Second Lieutenant Archer Dooley, Jr., had gotten the locomotive, enjoying the sight of his one-tracer-round-in-five stream of .50-caliber projectiles walking across the desert, and - as he raised the Mustang's nose just a hair - moving into the locomotive's boiler.
As he flashed over the locomotive, the locomotive had blown up. His first kill. Then there was a ball of fire, from which rose a dense black cloud of smoke.
As Archie pulled up to make a second run at the train, he realized that the ball of fire was several hundred yards from the railroad tracks. What else had they hit, he wondered, even by mistake, that had exploded like that?
Then, as he lowered the Mustang's nose for his second run, taking care not to collide with the squadron commander's Mustang, he realized that the squadron commander's Mustang was no longer in sight.
And then he realized what the ball of fire really was.
At the time, it seemed probable that the squadron commander had been hit by ground fire. The squadron commander had told him that some of the trains were armed with antiaircraft machine guns and light cannon, mounted on flatcars. Because his attention had been fixed on the locomotive, Archie hadn't noticed anything on the cars behind it.
That night, at the Officers' Club (empty, as always, of females - long-legged, firm-breasted, or otherwise), he learned about the Group's promotion policies: Everybody got to be a first lieutenant after eighteen months of commissioned service, which meant he had about ten days before that happened.
There were two ways to get to be a captain. If you lived to serve twelve months as a first lieutenant, then promotion was automatic. But promotion came a lot quicker in another circumstance. The senior first lieutenant was the squadron executive officer (senior, that is, in terms of length of service in the squadron, not date of rank). If the squadron commander got either killed or seriously injured (defined as having to spend thirty days or more in the hospital), then the Exec took the Old Man's job and got the captain's railroad tracks that went with it.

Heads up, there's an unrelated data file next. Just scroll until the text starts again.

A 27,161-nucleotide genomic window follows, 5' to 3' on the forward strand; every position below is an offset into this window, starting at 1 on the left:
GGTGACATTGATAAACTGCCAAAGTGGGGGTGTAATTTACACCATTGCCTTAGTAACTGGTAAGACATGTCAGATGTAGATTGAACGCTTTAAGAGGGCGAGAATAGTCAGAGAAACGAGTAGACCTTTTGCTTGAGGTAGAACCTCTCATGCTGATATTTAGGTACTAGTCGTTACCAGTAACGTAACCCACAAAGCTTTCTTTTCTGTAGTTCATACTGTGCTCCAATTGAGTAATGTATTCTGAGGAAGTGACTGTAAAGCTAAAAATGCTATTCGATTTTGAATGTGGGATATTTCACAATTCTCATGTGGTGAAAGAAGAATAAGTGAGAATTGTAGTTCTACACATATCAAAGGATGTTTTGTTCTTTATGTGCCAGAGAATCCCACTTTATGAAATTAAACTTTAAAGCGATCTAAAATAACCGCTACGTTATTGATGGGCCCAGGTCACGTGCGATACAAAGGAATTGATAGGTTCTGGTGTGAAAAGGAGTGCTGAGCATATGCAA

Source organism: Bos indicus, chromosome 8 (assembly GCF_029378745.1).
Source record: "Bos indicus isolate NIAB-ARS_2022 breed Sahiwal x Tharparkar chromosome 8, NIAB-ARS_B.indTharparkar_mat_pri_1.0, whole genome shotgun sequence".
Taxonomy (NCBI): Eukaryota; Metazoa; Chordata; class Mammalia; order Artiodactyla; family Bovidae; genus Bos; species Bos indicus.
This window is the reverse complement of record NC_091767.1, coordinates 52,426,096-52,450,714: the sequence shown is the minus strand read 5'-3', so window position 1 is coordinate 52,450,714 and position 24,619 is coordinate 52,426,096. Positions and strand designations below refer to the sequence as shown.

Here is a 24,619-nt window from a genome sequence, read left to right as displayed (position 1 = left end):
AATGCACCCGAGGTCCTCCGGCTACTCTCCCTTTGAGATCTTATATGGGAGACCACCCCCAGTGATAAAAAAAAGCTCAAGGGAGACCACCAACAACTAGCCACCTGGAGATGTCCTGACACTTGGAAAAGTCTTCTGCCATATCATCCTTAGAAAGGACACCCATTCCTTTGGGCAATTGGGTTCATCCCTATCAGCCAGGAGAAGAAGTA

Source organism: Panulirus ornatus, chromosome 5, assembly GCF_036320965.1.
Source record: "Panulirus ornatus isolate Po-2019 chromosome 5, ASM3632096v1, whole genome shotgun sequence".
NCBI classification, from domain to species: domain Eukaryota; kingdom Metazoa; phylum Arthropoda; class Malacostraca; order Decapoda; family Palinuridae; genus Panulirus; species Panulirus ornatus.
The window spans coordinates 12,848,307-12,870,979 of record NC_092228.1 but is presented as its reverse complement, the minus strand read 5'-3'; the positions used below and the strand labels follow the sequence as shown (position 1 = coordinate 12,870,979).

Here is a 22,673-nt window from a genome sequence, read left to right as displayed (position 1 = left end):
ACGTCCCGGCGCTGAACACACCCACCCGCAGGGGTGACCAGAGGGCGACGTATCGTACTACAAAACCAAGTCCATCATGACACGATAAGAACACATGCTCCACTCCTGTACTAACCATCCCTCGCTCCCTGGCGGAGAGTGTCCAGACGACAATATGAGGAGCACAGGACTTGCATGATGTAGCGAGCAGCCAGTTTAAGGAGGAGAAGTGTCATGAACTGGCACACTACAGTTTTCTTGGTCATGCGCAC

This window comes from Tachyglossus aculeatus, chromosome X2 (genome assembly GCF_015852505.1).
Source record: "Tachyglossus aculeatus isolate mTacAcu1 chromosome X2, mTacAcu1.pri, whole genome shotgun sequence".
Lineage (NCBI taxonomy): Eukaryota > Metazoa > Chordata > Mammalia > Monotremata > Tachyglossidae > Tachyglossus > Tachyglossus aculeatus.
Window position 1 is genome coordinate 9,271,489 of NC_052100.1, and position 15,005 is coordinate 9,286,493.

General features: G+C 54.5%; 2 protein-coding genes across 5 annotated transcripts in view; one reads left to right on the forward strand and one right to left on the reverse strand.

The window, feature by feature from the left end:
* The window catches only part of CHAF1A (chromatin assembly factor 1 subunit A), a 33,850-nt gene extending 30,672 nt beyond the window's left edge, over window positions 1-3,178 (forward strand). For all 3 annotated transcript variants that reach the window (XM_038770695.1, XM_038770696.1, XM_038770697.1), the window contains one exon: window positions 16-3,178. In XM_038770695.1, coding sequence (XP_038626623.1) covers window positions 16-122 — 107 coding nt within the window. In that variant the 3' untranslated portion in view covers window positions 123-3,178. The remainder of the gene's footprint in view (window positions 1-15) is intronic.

Four weeks and six days after Archie reported to the squadron, the squadron first sergeant handed him a sheet of paper to sign:
Headquarters 4032nd Fighter Squadron 23rd Fighter Group In The Field 2 March 1943 The undersigned herewith assumes command. Archer Dooley, Jr. Archer Dooley, Jr. Capt. USAAC File 201 Dooley, Archer, Jr. 0378654 Copy to CO, 23rd Fighter Group
He hadn't gotten to work his way up to executive officer. The young man who had become the Old Man and the Exec had both gone in on the same day, the Old Man when his Mustang ran into a Kraut antiaircraft position that had gotten lucky, and the Exec when he banked too steep, too low to the ground and put a wing into the desert.
That left Archie as the senior first lieutenant in the squadron.
The colonel had driven over from Group in a jeep, told him to cut orders assuming command, and handed him two sets of railroad tracks, still in cellophane envelopes from the quartermaster officer's sales store. Archie had pinned one set of captain's railroad tracks over the embroidered gold second lieutenant's bars still sewn to the epaulets of his A-2 horsehide flight jacket, and put the other set in the drawer of the squadron commander's - now his - desk. If he ever had to go someplace, like Group, he would pin the extras on his Class A uniform then.
Being a captain and a squadron commander was not at all like what he'd imagined. A lot of really unpleasant shit went with being the Old Man. Like writing letters to the next of kin.
He hadn't actually had to compose these, thank God. There were letters in the file that some other Old Man had written, full of bullshit about how your son/husband/brother/nephew died instantly and courageously doing his duty, and how much he would be missed by his fellow officers and the enlisted men because he had been such a fine officer and had been an inspiration to all who had been privileged to know him.
Excerpted from Secret Honor, by W. E. B. Griffin. © January 10, 2000 , W. E. B. Griffin used by permission of the publisher. No part of this book can be reproduced without written permission from the publisher
Blood at the Root
"A gripping, timely, and important examination of American racism."
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